We investigated the association between chlamydia detection and stage in the menstrual cycle to investigate whether chlamydia detection was higher at different stages of the cycle. Electronic medical records for women attending Melbourne Sexual Health Centre March 2011 – 31st December 2012, who were tested for chlamydia by nucleic acid amplification of high vaginal, cervical, or urinary samples, and who recorded a date of last normal menstrual period (LNMP) between 0-28 days were included in the analysis. Logistic regression was used to calculate OR (95%CI) for the association of chlamydia with menstrual cycle adjusted by demographics and behavioural variables.
Of the 10,017 consultations during the study period in which a woman a tested for chlamydia and had a valid LNMP, there were 417 in which chlamydia was detected. Detection rates were 3.4% (233/6816) in the follicular and 4.8% (184/3831) in the luteal phase of the menstrual cycle (OR 1.29 95%CI 1.1 – 1.6, p=0.01). Detection was significantly associated with the luteal phase (adjusted odds ratio (aOR) 1.4, 95%CI 1.1 – 1.8, p=0.004) when adjusted for age, number of male partners, symptoms, inconsistent use of condoms, site of sample and sexual partners overseas/from overseas. Among women using hormonal contraception, there was no association with the latter half of the menstrual cycle (aOR 1.3, 95%CI 0.9, 1.8, p=0.18); among women not using hormonal contraception, association with the luteal phase was significant (aOR 1.6, (95% CI 1.1 – 2.3, p=0.007). The positive stored samples will undergo analysis to quantify bacterial load and determine if mean load differs across the cycle.
Chlamydia detection rates are substantially and significantly higher in the luteal phase of the menstrual cycle. This finding was only significant in women not using hormonal contraception, suggesting that hormonal variation across the menstrual cycle may influence chlamydia infection.
Background: STI prevalence is changing. With society aging, life expectancy increasing and changes in sexual practices, STIs in senior citizens are of interest from economic, health related and social burden perspectives. Few studies on STIs in older men greater than 60 years of age exist, hence, a need to obtain further information about this subpopulation.
Conducting clinical audits in the context of continuous quality improvement (CQI) programs in Aboriginal Community Controlled Health Services (ACCHS) has provided valuable information regarding what factors facilitate or create challenges to improving outcomes in sexual health service delivery.
Homosexual men are at increased risk of anal cancer. Screening and treatment of the precursor, HSIL, has been advocated by some, but screening is not recommended in widely-accepted guidelines. We aimed to describe the prevalence, incidence, and clearance rates of anal HSIL, and association with human papillomavirus (HPV) status, in a community-recruited cohort of homosexual men.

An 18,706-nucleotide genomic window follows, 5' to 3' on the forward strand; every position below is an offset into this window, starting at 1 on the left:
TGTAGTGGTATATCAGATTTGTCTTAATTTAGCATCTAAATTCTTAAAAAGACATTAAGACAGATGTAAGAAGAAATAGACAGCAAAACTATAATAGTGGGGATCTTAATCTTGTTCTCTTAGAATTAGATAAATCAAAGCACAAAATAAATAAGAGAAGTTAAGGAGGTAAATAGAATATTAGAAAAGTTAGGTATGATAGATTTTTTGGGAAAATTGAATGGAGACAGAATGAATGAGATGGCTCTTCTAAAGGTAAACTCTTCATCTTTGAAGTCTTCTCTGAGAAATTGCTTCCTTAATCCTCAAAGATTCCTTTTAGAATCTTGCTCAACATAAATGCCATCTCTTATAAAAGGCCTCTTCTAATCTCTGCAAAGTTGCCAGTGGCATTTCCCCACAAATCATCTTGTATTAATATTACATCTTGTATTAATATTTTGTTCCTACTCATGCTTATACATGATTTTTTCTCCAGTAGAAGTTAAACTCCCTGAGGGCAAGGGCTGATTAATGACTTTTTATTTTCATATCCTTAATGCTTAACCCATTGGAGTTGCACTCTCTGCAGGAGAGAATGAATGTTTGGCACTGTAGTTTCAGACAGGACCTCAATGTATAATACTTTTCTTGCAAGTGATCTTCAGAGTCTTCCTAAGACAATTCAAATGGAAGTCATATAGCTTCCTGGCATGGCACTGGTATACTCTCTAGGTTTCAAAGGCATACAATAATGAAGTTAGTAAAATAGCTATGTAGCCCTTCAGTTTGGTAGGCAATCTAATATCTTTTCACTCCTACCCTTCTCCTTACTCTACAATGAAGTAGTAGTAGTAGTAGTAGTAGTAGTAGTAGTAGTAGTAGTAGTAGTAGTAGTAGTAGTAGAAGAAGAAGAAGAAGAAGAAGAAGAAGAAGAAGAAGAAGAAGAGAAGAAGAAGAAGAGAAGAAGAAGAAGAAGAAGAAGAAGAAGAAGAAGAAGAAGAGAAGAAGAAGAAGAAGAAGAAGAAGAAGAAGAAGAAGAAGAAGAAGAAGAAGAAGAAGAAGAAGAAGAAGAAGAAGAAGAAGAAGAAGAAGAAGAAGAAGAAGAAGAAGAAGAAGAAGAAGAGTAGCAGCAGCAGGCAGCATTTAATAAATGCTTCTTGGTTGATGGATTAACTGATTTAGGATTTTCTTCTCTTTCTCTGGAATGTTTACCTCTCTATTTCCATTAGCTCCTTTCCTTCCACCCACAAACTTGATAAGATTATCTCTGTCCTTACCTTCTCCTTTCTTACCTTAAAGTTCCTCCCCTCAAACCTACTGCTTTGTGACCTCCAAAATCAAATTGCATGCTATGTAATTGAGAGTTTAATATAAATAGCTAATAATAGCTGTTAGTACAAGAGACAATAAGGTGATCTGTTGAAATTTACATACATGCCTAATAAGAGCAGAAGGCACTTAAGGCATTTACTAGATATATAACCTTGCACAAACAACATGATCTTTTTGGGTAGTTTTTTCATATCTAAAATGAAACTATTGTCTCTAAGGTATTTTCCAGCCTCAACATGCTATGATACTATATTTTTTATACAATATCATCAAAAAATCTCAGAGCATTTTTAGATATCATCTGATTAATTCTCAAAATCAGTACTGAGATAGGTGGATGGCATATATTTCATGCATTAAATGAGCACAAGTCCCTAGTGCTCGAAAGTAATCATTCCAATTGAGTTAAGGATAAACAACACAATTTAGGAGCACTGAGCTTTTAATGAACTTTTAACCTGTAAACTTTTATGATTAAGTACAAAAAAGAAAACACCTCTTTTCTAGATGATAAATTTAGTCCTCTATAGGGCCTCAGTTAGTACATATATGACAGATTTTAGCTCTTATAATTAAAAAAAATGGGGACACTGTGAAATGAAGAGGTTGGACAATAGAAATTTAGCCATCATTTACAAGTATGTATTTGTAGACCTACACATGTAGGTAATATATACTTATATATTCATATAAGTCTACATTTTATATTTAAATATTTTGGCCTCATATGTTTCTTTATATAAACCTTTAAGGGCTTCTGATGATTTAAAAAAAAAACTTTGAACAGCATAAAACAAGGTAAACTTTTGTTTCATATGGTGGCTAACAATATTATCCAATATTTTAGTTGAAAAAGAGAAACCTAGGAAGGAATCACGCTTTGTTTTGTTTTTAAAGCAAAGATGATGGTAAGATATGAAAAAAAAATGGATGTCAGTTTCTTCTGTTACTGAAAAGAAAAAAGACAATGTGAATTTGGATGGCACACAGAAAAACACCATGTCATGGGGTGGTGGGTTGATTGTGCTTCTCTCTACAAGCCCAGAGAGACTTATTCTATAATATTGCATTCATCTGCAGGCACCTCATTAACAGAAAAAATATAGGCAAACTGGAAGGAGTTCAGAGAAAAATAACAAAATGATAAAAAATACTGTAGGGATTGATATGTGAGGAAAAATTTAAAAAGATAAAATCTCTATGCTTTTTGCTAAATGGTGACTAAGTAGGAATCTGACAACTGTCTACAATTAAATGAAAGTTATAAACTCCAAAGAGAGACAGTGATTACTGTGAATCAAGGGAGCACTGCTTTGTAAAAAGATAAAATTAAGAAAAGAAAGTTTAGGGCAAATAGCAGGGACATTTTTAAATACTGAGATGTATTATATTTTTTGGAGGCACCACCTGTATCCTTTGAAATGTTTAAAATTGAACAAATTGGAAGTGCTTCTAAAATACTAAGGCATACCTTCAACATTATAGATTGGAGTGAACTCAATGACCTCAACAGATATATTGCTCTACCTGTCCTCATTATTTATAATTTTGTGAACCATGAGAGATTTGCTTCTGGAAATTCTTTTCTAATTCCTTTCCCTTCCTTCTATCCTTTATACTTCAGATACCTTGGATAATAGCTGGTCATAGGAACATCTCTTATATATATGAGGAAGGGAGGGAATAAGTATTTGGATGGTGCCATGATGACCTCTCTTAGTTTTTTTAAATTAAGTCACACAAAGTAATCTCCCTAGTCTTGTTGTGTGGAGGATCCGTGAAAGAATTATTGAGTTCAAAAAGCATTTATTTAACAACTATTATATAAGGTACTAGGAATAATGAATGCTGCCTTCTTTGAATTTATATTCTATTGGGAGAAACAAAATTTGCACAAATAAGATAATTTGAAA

Based on evidence of the success of utilising online campaigns to access MSM, RPA Sexual Health, a publically funded sexual health service (PFSHS) in the inner-west of Sydney, trialled two clinic advertising campaigns over a three year period. Both campaigns were developed with community consultation, targeting MSM and were predominantly online. They were evaluated and compared to measure their success and the effectiveness of advertising a PFSHS online.
Background: Medical termination of pregnancy (MTOP) has been available and successfully used as an option for women internationally since 1988. The regimen for MTOP results in abortion in 99% of cases. Since Mifepristone’s recent availability in Australia, Marie Stopes International has performed more than 10,000 MTOP procedures in Australia since 2009. In Victoria, the Law Reform Commission removed pregnancy termination (“abortion”) from the criminal statutes in August 2008, which provided women and health care professionals with protection from criminal prosecution for their legal involvement in termination of pregnancy (TOP).
Since 2009, the Victorian syphilis enhanced surveillance system has been collecting HIV status and syphilis re-infection status for infectious syphilis cases. Baseline data from 2009 showed that 31% of the infectious syphilis cases were HIV positive and 18% reported were re-infections. This suggested that syphilis transmission among a pool of HIV positive MSM was making a considerable contribution to the syphilis epidemic in Victoria. We analysed the data from 2009 to 2012 to determine whether this pattern of transmission is continuing. Notification data for infectious syphilis between 2009 and 2012 were reviewed by HIV infection status, syphilis re-infection status and risk factor exposures.